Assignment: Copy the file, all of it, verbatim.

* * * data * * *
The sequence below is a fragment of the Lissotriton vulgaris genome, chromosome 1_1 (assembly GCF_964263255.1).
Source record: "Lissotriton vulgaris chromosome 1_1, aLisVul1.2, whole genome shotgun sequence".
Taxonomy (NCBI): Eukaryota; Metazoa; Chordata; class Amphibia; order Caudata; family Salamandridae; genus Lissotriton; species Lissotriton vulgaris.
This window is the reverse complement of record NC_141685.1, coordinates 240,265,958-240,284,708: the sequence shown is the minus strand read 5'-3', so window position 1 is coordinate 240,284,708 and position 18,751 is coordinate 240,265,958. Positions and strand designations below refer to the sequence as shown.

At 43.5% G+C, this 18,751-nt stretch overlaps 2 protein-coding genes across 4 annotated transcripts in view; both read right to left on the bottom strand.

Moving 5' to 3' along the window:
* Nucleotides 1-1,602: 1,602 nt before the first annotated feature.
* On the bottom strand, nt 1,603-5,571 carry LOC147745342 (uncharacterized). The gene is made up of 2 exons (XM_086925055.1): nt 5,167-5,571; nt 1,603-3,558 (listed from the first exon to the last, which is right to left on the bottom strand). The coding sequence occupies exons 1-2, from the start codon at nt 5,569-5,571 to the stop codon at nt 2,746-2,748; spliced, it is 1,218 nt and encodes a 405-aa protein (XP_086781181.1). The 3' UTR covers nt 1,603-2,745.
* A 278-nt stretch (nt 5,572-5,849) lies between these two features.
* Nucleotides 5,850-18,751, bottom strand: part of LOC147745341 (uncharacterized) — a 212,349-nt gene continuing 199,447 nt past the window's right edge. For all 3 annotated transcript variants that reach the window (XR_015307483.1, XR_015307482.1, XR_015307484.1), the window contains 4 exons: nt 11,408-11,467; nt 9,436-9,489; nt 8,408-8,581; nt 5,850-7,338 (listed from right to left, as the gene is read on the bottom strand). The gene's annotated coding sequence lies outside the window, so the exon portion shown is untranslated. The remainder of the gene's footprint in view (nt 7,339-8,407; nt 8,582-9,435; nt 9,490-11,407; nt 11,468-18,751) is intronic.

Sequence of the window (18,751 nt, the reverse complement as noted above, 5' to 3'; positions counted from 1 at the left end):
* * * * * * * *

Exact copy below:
The sequence below is a fragment of the Lissotriton vulgaris genome, chromosome 1_1 (assembly GCF_964263255.1).
Source record: "Lissotriton vulgaris chromosome 1_1, aLisVul1.2, whole genome shotgun sequence".
Taxonomy (NCBI): Eukaryota; Metazoa; Chordata; class Amphibia; order Caudata; family Salamandridae; genus Lissotriton; species Lissotriton vulgaris.
This window is the reverse complement of record NC_141685.1, coordinates 240,265,958-240,284,708: the sequence shown is the minus strand read 5'-3', so window position 1 is coordinate 240,284,708 and position 18,751 is coordinate 240,265,958. Positions and strand designations below refer to the sequence as shown.

At 43.5% G+C, this 18,751-nt stretch overlaps 2 protein-coding genes across 4 annotated transcripts in view; both read right to left on the bottom strand.

Moving 5' to 3' along the window:
* Nucleotides 1-1,602: 1,602 nt before the first annotated feature.
* On the bottom strand, nt 1,603-5,571 carry LOC147745342 (uncharacterized). The gene is made up of 2 exons (XM_086925055.1): nt 5,167-5,571; nt 1,603-3,558 (listed from the first exon to the last, which is right to left on the bottom strand). The coding sequence occupies exons 1-2, from the start codon at nt 5,569-5,571 to the stop codon at nt 2,746-2,748; spliced, it is 1,218 nt and encodes a 405-aa protein (XP_086781181.1). The 3' UTR covers nt 1,603-2,745.
* A 278-nt stretch (nt 5,572-5,849) lies between these two features.
* Nucleotides 5,850-18,751, bottom strand: part of LOC147745341 (uncharacterized) — a 212,349-nt gene continuing 199,447 nt past the window's right edge. For all 3 annotated transcript variants that reach the window (XR_015307483.1, XR_015307482.1, XR_015307484.1), the window contains 4 exons: nt 11,408-11,467; nt 9,436-9,489; nt 8,408-8,581; nt 5,850-7,338 (listed from right to left, as the gene is read on the bottom strand). The gene's annotated coding sequence lies outside the window, so the exon portion shown is untranslated. The remainder of the gene's footprint in view (nt 7,339-8,407; nt 8,582-9,435; nt 9,490-11,407; nt 11,468-18,751) is intronic.

Sequence of the window (18,751 nt, the reverse complement as noted above, 5' to 3'; positions counted from 1 at the left end):